Months before his inauguration as Inyazor, Boläeń shared a photo on Facebook of himself with members of a far-right rock band associated with the Svoboda party. As already seen, on the first night of 2019, Boläeń took a picture at an annual tochlit march in Kyiv honoring what would have been OUN-B leader Stepan Bandera’s 110th birthday with Ruslan Koshulynskyi, the deputy head of Svoboda and a far-right presidential candidate endorsed by the extremist Right Sector and neo-Nazi C14 organizations. Boläeń’s inauguration later that year was undoubtedly a boon to his relatively new Free Idel-Ural organization. In conclusion I want to shine a spotlight on one of the other co-founders of this Ukrainian nationalist NGO.
I said that Pavlo Podobed is perhaps the OUN-B member most passionate about Idel-Ural, because I’m not sure that Rostyslav Martynyuk is a sworn member of the Bandera Organization. Martynyuk, however, is definitely a friend and ally of the OUN-B, and plausibly a member. He is, among other things, the chairman of the supervisory board of Podobed’s Heroyika Charitable Foundation, based in Kyiv and Toronto, which funds the construction of memorials to historic fighters for Ukrainian independence. Something else they may have in common: I’m not sure if Martynyuk is of “Idel-Uralian” descent, or like Podobed, just a Ukrainian enthusiast.
In the spring of 2016, Rostyslav Martynyuk spoke at an “Anti-Occupation Forum of Ukrainian Affairs” organized by the OUN-B at Kyiv-Mohyla Academy. It featured the usual suspects (all OUN-B members): Volodymyr Viatrovych, director of the Ukrainian Institute of National Memory; Taras Grebenyak, director of the Stepan Bandera Center for National Revival; Andriy Levus, head of Free People; and Serhiy Kvit, the Education Minister. “Within the framework of decolonization, it is necessary to act together with other peoples oppressed by Moscow, in particular, the Finno-Ugric [i.e. ‘Idel-Uralian’] peoples,” Martynyuk said.
A month earlier, the OUN-B’s Ukrainian Information Service promoted a lecture he gave in Kyiv (“The invisible countries of Russia: the grounds for the uprising”) for the violent neo-Nazi C14 organization’s Education Assembly. The flier’s background consisted of a burning Saint Basil’s Cathedral in Moscow. Less than a year ago, Rostyslav Martynyuk shared online a photo of him with the neo-Nazi frontman of the same far-right rock band that Syreś Boläeń had his picture taken with — so that makes two out of three co-founders of Free Idel-Ural.
Martynyuk has participated in the far-right “Bandera Readings” numerous times, an annual event started by the Svoboda party during the Euromaidan. Martynyuk spoke at the second, third, seventh, and eighth Bandera Readings (2015, 2016, 2020, 2021). In 2017, he joined the event’s main organizer, Svoboda political education chief Yuriy Syrotiuk, to talk about a book of speeches from the Bandera Readings for a nationalist book presentation program on Youtube run by Iryna Farion, perhaps the most controversial person in the Svoboda party leadership. I’m guessing that Martynyuk is a member of Svoboda. Back in 2014, the Svoboda leader actually declared the need for an “Anti-Imperial Bloc of Peoples” (ABN).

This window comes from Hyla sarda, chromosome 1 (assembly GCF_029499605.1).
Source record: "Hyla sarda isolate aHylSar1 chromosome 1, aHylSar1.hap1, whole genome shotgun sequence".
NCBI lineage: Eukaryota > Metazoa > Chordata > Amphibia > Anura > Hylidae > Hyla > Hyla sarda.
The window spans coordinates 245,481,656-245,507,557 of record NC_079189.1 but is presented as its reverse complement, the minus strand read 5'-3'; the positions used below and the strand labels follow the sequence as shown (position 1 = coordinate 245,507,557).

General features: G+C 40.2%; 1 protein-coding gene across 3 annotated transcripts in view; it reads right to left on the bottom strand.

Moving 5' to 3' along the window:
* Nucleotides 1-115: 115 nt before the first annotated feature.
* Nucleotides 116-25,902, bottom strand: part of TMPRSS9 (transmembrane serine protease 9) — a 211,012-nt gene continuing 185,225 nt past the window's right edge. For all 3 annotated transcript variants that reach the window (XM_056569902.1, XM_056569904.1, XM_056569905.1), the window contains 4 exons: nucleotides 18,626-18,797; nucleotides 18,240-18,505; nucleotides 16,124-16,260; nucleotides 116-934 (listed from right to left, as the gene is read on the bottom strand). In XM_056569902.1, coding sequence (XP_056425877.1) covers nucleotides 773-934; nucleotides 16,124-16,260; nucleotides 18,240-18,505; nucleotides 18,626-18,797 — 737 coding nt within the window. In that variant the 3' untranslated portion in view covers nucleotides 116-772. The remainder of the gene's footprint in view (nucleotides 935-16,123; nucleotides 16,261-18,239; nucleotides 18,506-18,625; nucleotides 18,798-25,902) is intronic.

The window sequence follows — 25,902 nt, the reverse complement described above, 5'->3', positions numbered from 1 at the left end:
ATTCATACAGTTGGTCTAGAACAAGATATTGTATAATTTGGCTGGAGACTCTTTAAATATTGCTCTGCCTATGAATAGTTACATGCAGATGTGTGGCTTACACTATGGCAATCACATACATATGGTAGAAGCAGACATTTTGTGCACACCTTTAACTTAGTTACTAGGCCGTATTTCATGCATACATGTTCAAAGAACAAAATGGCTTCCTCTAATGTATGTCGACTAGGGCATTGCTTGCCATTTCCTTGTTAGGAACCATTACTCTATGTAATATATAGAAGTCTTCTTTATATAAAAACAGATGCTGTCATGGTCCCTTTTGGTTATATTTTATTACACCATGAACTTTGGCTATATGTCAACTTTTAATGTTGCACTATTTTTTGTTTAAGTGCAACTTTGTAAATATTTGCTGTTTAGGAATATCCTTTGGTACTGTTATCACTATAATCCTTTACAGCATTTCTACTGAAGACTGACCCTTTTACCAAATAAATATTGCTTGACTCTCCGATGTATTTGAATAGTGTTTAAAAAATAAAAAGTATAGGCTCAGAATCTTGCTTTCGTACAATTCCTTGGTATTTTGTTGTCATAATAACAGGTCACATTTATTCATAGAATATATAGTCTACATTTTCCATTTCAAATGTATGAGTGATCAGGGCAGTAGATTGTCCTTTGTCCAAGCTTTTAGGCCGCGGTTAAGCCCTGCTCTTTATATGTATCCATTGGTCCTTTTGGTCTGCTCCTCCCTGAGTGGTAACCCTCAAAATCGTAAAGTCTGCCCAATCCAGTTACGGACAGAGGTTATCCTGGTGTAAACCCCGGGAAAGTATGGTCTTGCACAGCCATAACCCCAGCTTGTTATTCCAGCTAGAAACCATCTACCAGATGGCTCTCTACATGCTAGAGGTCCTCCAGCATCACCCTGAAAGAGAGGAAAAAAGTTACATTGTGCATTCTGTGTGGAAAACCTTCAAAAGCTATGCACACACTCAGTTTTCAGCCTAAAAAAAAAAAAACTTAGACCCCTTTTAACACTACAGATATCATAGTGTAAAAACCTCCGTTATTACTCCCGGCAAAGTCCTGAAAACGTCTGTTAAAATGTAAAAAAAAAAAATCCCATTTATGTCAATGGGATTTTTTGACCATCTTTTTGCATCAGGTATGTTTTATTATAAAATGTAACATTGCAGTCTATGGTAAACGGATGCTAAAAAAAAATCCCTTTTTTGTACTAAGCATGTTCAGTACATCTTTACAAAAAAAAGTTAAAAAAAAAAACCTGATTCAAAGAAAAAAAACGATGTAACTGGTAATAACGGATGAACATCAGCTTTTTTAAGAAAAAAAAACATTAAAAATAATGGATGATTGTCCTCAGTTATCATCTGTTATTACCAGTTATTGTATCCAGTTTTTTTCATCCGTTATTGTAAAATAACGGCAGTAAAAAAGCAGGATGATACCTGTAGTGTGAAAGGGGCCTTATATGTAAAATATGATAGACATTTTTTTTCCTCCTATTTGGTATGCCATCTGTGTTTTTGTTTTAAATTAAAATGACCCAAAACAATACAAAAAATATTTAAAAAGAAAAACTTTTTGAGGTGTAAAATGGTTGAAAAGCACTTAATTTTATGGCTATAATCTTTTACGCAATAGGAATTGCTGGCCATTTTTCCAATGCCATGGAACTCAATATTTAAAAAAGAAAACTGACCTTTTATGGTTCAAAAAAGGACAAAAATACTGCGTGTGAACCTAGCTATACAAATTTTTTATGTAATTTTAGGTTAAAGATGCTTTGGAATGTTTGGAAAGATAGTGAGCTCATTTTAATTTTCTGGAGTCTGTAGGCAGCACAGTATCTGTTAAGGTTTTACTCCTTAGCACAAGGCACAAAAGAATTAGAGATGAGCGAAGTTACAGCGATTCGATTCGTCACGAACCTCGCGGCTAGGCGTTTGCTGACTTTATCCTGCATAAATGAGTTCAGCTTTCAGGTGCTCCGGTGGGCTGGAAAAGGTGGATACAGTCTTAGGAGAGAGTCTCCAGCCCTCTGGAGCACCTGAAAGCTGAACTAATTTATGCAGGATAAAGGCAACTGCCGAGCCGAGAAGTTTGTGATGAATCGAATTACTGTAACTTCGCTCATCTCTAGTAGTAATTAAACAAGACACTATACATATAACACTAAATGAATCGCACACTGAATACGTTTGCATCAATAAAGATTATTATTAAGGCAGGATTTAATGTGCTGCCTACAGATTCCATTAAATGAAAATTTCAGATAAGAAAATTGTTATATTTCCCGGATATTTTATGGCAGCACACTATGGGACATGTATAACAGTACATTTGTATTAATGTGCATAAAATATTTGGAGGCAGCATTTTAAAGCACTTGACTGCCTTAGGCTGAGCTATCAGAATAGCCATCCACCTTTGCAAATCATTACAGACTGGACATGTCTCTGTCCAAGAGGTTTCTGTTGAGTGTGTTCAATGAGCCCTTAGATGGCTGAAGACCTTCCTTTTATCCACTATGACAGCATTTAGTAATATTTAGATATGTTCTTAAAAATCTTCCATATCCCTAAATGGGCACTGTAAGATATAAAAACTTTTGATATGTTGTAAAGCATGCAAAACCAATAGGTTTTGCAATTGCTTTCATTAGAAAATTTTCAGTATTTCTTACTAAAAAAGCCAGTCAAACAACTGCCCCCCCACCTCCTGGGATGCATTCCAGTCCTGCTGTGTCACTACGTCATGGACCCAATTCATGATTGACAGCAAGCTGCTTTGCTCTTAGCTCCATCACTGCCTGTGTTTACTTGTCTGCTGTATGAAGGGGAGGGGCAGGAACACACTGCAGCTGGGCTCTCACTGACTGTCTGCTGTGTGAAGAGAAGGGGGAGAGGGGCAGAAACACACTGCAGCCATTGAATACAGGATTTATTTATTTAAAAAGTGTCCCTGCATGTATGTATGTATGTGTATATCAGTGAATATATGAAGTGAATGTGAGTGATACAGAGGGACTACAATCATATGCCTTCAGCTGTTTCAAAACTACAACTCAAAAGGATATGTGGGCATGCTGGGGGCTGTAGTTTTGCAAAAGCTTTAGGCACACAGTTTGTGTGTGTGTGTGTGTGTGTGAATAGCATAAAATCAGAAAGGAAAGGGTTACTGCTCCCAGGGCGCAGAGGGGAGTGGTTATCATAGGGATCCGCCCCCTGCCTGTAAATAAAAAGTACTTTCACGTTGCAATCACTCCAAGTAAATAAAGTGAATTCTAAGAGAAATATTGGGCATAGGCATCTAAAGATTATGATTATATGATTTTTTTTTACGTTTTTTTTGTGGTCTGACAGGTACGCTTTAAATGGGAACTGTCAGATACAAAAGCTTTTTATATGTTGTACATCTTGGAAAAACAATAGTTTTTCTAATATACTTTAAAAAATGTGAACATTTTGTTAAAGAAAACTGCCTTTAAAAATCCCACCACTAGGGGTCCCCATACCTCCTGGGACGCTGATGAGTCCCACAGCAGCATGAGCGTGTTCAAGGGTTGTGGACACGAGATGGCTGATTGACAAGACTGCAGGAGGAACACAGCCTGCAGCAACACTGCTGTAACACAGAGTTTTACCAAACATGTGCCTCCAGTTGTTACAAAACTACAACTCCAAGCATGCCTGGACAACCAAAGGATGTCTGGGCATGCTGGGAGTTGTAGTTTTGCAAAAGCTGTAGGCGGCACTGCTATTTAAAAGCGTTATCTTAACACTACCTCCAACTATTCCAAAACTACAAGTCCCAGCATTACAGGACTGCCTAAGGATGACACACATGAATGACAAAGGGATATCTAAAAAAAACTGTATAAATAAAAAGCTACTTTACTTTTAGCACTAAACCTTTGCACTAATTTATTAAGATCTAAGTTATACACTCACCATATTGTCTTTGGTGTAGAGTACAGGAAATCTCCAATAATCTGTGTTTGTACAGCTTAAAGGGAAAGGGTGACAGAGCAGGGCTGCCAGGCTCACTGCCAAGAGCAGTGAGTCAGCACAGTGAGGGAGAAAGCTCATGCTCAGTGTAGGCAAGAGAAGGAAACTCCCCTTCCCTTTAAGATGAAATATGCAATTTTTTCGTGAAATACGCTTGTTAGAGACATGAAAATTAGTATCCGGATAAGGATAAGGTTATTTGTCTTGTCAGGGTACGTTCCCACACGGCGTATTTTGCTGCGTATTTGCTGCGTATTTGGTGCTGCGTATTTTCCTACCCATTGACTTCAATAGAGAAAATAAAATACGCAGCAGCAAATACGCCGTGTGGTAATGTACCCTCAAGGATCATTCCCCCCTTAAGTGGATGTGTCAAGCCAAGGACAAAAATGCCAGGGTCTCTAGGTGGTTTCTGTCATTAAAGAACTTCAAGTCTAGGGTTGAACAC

In September 2021, Martynyuk moderated a conference organized by the Prometheus Security Environment Research Center, “Ukraine and the Finno-Ugric World.” This event was also attended by the usual suspects: Pavlo Podobed, Hanna Hopko, and Syreś Boläeń, plus someone I believe is an OUN-B member, Viktor Yahun, a major general in the Security Service of Ukraine who I mentioned in my last blogpost and you can expect to hear more about in my next one.
Rostyslav Martynyuk is good friends with at least a few prominent OUN-B members, including Viktor Rog, the Svoboda-linked OUN-B newspaper editor, and Hennadiy Ivanushchenko, the curator of the OUN-B archives in London. On New Year’s Day 2020, Martynyuk attended the torchlit demonstration in Kyiv for Stepan Bandera’s 111th birthday. On New Year’s Eve 2021, he recommended two personal “books of the year” to his 5000 Facebook friends, both of them published by an OUN-B front, and one of them on the history of the ABN. (Hopko shared his Facebook post.) I’ll wrap this up with some photos shared by Martynyuk on social media that I think largely speak for themselves.
Instead of focusing on WHY so many kinds of people are now being driven to organize opposition to renewed Russian oppression, the author has focused on trying to show that new activists somehow fit into the frameworks of the older, almost defunct OUN and ABN organizations. The only commonality the activists of old and new activists have is that they fought and are fighting for the same personal and national freedoms. The organizations the new activists have or are creating are also new. Why is the author doing this? Is he purposely trying to discredit their work by associating them with the partially tarnished images of OUN and the ABN that Russian propaganda has worked so hard to create?